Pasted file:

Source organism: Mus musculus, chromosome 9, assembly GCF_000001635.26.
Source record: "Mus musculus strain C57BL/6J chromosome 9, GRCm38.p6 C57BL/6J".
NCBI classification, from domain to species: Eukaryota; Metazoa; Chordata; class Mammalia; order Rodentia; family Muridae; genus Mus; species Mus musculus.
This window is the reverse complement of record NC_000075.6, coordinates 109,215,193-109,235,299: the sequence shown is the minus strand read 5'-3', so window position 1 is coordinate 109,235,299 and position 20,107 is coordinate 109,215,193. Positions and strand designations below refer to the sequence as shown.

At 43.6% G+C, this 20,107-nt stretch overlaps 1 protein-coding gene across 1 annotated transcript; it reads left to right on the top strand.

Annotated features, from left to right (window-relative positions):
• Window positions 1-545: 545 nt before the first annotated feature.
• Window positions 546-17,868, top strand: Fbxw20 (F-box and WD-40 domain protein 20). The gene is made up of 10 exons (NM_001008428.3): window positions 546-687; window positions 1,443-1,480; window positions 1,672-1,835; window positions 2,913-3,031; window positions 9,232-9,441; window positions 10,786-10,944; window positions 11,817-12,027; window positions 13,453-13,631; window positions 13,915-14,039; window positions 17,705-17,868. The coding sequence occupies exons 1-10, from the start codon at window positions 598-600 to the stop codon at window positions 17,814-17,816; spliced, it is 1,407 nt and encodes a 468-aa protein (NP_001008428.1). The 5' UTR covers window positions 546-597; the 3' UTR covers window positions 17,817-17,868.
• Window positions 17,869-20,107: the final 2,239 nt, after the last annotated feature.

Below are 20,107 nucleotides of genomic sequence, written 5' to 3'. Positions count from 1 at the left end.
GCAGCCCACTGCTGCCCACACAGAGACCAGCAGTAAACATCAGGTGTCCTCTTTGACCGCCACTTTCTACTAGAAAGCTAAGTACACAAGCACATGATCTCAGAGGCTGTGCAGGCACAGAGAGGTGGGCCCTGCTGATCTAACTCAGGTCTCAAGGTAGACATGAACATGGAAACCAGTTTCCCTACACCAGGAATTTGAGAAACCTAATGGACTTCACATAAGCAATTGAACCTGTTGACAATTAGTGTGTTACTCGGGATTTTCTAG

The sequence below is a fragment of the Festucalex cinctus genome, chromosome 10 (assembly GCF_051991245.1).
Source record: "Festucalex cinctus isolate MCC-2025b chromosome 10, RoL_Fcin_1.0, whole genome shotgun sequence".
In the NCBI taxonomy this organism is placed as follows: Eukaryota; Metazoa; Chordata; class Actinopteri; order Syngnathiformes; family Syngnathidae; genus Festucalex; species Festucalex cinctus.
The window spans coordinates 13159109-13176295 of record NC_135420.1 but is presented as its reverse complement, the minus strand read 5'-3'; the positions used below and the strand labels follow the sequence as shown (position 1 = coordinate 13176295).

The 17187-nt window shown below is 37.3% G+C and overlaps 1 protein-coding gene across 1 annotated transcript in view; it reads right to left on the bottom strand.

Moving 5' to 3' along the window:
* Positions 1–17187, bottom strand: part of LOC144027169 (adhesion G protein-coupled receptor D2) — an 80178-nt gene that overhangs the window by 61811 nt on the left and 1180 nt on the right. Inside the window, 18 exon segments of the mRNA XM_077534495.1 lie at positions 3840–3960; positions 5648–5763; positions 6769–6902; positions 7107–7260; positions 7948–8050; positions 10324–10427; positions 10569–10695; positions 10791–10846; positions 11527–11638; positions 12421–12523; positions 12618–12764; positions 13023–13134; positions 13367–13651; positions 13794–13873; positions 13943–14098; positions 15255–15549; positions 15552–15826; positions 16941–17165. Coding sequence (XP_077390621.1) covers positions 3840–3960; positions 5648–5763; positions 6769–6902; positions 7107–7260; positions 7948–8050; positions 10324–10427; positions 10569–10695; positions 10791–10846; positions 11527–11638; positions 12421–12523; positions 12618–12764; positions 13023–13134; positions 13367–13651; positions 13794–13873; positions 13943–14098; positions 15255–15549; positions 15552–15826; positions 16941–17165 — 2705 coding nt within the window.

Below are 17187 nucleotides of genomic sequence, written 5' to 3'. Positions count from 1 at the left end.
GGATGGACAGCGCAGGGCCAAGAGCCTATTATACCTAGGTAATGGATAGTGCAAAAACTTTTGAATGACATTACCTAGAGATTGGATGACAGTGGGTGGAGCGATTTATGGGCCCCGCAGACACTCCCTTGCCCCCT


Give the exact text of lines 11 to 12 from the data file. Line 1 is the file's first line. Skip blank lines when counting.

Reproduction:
GCAGCCCACTGCTGCCCACACAGAGACCAGCAGTAAACATCAGGTGTCCTCTTTGACCGCCACTTTCTACTAGAAAGCTAAGTACACAAGCACATGATCTCAGAGGCTGTGCAGGCACAGAGAGGTGGGCCCTGCTGATCTAACTCAGGTCTCAAGGTAGACATGAACATGGAAACCAGTTTCCCTACACCAGGAATTTGAGAAACCTAATGGACTTCACATAAGCAATTGAACCTGTTGACAATTAGTGTGTTACTCGGGATTTTCTAG

The sequence below is a fragment of the Festucalex cinctus genome, chromosome 10 (assembly GCF_051991245.1).